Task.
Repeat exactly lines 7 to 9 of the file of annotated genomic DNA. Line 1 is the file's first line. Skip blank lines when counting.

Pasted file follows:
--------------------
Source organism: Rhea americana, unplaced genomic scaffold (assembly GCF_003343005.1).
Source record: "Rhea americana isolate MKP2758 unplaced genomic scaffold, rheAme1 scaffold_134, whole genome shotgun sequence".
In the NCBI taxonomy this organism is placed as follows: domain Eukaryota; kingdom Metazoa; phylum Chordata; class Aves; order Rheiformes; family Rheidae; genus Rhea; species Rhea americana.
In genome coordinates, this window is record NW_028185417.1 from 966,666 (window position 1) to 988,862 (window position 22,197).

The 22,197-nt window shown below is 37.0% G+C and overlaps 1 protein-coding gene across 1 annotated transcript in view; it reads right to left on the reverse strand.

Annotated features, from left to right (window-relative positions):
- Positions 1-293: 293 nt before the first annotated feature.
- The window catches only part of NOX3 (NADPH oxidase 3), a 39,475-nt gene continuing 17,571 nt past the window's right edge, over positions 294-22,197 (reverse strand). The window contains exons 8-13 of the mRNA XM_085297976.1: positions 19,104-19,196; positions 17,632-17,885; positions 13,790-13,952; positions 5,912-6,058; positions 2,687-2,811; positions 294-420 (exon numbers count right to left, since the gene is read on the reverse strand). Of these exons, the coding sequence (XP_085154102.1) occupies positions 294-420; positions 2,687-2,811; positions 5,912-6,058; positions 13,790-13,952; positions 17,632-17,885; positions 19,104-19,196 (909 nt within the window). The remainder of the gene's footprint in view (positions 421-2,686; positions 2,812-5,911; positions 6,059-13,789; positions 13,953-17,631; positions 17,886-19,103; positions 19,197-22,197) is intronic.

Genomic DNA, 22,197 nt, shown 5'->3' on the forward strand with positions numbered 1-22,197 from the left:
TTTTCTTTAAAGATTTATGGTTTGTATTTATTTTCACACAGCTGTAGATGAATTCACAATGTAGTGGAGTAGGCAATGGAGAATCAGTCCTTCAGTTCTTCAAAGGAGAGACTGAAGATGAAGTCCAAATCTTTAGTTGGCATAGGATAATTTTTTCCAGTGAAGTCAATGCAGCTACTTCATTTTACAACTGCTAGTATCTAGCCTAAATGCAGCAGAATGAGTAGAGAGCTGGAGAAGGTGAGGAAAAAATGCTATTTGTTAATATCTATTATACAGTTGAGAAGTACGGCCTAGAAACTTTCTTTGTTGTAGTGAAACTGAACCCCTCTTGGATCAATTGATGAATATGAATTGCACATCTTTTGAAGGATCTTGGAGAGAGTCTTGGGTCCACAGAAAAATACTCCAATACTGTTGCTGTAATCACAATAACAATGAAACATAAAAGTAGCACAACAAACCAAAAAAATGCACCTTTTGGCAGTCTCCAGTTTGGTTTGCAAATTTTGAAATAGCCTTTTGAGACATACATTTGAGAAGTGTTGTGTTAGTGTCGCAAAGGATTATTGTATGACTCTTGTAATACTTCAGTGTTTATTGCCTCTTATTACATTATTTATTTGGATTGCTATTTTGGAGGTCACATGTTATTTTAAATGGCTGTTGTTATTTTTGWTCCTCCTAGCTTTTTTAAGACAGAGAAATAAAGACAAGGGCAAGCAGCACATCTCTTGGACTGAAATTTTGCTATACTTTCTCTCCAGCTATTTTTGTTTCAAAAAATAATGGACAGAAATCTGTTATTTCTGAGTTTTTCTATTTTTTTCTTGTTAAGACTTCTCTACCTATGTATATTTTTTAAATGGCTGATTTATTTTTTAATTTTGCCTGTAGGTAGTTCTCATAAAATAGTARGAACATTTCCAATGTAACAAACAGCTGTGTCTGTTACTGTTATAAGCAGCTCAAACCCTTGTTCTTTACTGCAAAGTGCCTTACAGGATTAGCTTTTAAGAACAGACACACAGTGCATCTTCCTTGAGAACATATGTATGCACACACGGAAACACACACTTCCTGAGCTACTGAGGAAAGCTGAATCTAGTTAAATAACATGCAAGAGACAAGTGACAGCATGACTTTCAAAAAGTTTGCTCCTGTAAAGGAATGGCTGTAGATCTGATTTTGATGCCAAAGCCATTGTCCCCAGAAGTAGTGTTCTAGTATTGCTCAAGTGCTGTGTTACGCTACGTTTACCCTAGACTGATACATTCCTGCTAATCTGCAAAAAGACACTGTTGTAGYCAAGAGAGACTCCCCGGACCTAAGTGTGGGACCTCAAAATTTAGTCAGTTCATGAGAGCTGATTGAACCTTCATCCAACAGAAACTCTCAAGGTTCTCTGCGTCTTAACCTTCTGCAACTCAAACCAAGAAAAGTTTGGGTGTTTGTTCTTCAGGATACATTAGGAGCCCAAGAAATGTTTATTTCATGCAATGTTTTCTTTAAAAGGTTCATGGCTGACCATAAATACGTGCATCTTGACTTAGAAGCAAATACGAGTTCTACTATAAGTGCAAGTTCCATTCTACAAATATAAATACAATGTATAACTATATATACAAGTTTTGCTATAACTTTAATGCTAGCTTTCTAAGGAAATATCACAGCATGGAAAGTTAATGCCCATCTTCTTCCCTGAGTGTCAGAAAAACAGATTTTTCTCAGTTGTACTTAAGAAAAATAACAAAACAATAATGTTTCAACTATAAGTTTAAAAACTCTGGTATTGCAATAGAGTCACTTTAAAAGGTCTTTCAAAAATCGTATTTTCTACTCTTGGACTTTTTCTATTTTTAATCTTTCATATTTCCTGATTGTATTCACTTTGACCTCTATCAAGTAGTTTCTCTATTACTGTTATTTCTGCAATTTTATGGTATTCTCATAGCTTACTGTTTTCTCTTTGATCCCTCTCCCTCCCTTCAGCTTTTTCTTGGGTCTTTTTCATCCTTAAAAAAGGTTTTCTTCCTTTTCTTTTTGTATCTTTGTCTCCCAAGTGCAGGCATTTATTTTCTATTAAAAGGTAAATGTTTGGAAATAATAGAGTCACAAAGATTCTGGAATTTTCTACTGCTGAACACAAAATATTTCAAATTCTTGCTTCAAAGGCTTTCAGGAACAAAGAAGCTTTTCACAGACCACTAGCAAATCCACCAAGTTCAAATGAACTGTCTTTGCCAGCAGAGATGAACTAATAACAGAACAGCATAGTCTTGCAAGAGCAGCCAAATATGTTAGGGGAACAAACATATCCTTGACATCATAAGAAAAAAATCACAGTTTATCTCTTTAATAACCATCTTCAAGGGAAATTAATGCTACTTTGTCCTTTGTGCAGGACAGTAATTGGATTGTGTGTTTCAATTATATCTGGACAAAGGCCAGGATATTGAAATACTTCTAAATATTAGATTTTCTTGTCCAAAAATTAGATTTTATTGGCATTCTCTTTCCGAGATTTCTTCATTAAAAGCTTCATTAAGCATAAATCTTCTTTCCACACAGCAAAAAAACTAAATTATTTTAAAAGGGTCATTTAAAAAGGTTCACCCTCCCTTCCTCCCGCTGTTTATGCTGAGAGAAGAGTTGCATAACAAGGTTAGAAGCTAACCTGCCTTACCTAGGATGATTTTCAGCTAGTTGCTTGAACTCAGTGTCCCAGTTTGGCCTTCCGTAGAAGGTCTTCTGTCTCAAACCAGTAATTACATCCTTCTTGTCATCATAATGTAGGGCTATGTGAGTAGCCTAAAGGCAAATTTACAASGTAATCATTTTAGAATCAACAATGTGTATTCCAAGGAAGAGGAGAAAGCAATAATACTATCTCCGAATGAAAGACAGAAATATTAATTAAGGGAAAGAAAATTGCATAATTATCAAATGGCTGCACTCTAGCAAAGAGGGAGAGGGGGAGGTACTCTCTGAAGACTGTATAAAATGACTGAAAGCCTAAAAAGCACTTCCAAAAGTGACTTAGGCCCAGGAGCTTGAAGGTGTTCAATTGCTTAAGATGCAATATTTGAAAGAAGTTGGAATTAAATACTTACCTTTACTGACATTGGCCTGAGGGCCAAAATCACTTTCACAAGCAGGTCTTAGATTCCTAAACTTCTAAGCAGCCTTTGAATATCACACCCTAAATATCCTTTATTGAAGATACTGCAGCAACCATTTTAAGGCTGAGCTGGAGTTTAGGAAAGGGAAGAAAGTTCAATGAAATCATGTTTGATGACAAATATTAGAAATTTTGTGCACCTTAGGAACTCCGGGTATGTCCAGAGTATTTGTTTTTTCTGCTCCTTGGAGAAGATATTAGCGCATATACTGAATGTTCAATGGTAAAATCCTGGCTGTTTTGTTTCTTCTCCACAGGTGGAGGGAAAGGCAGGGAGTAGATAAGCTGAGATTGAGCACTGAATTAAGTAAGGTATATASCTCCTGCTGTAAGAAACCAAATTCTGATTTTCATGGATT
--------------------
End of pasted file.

- Positions 1-293: 293 nt before the first annotated feature.
- The window catches only part of NOX3 (NADPH oxidase 3), a 39,475-nt gene continuing 17,571 nt past the window's right edge, over positions 294-22,197 (reverse strand). The window contains exons 8-13 of the mRNA XM_085297976.1: positions 19,104-19,196; positions 17,632-17,885; positions 13,790-13,952; positions 5,912-6,058; positions 2,687-2,811; positions 294-420 (exon numbers count right to left, since the gene is read on the reverse strand). Of these exons, the coding sequence (XP_085154102.1) occupies positions 294-420; positions 2,687-2,811; positions 5,912-6,058; positions 13,790-13,952; positions 17,632-17,885; positions 19,104-19,196 (909 nt within the window). The remainder of the gene's footprint in view (positions 421-2,686; positions 2,812-5,911; positions 6,059-13,789; positions 13,953-17,631; positions 17,886-19,103; positions 19,197-22,197) is intronic.

Genomic DNA, 22,197 nt, shown 5'->3' on the forward strand with positions numbered 1-22,197 from the left: